Family Fun - 11/22
Whether you're spending time with family, friends, pets or your friends at TCM, celebrate the love of company this Thanksgiving with our Family Classics/Family Fun programming, featuring a selection of movies from five decades that appeal equally to children and adults.
Our choices range from the high-seas adventure of the Rudyard Kipling tale Captains Courageous (1937), starring Spencer Tracy and Freddie Bartholomew; to the imaginative fantasy of The Phantom Toolbooth (1970), an adaptation of the children's book by Norton Juster that blends live action and animation.
As it happens, four of our classics star a radiant young Elizabeth Taylor. She was 12 years old when cast in her breakthrough role in National Velvet (1944) as a girl determined to race her beloved horse in the males-only Grand National race. In Courage of Lassie (1946), Taylor costarred with the famous collie in the story of a dog who suffers trauma during service in World War II. Taylor was the lovely ingénue of the heartwarming family story Life with Father (1947) and the vainglorious Amy in MGM's version of Louisa Mae Alcott's Little Women (1949), in which she stole the movie from her costars.
Comedies in this series include Frank Capra's You Can't Take It With You (1938) , with James Stewart as a conventional young man coping with the eccentricities of his fiancée's (Jean Arthur) family; Mr. Blandings Builds His Dream House (1948), with the deliciously cast Cary Grant and Myrna Loy as a couple whose dream of constructing a new home leads to hilarious complications; Ma and Pa Kettle (1949), with Marjorie Main and Percy Kilbride as a lovable country couple; and Please Don't Eat the Daisies (1960), in which Doris Day shines as the wife of a drama critic (David Niven) and the mother of four obstreperous boys.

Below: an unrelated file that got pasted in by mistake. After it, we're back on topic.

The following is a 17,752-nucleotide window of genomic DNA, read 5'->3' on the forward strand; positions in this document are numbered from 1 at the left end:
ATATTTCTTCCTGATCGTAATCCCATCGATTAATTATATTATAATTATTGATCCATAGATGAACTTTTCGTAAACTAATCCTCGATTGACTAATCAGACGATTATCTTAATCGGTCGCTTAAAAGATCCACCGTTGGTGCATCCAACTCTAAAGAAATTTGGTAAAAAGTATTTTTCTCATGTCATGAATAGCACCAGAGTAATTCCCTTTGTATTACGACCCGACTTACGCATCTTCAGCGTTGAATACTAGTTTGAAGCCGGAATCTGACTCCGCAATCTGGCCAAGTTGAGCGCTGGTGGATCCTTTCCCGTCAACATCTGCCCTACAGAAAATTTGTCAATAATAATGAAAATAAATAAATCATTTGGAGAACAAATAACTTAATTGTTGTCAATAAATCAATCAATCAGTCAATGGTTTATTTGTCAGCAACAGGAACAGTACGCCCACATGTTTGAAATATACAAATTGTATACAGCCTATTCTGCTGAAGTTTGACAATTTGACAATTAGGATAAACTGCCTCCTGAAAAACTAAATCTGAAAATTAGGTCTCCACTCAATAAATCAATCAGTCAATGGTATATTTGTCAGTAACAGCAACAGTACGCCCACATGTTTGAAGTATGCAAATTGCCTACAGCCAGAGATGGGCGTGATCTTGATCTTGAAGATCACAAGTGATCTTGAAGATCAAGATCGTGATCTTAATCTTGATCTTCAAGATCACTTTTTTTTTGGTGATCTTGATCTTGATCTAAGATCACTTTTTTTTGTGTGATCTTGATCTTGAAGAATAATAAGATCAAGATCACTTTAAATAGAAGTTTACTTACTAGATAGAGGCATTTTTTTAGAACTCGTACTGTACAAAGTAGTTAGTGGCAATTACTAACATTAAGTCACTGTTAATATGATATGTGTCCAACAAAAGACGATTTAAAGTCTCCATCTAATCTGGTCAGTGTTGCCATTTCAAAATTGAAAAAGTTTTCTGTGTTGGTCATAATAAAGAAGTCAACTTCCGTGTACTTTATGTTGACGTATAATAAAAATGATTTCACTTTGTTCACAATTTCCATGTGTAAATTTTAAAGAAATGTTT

Children's stories include The Secret Garden (1949), one of many dramatized versions of the Frances Hodgson Burnett novel about a young girl (in this case Margaret O'Brien) whose discovery of a hidden garden changes the lives of those around her. Much like The Phantom Tollbooth, Tom Thumb (1958) explores a world of fantasy through live action and animation. This musicalized version of the Brothers Grimm fairy tale stars a miniaturized Russ Tamblyn as a thumb-sized boy who brightens the lives of a childless couple.
by Roger Fristoe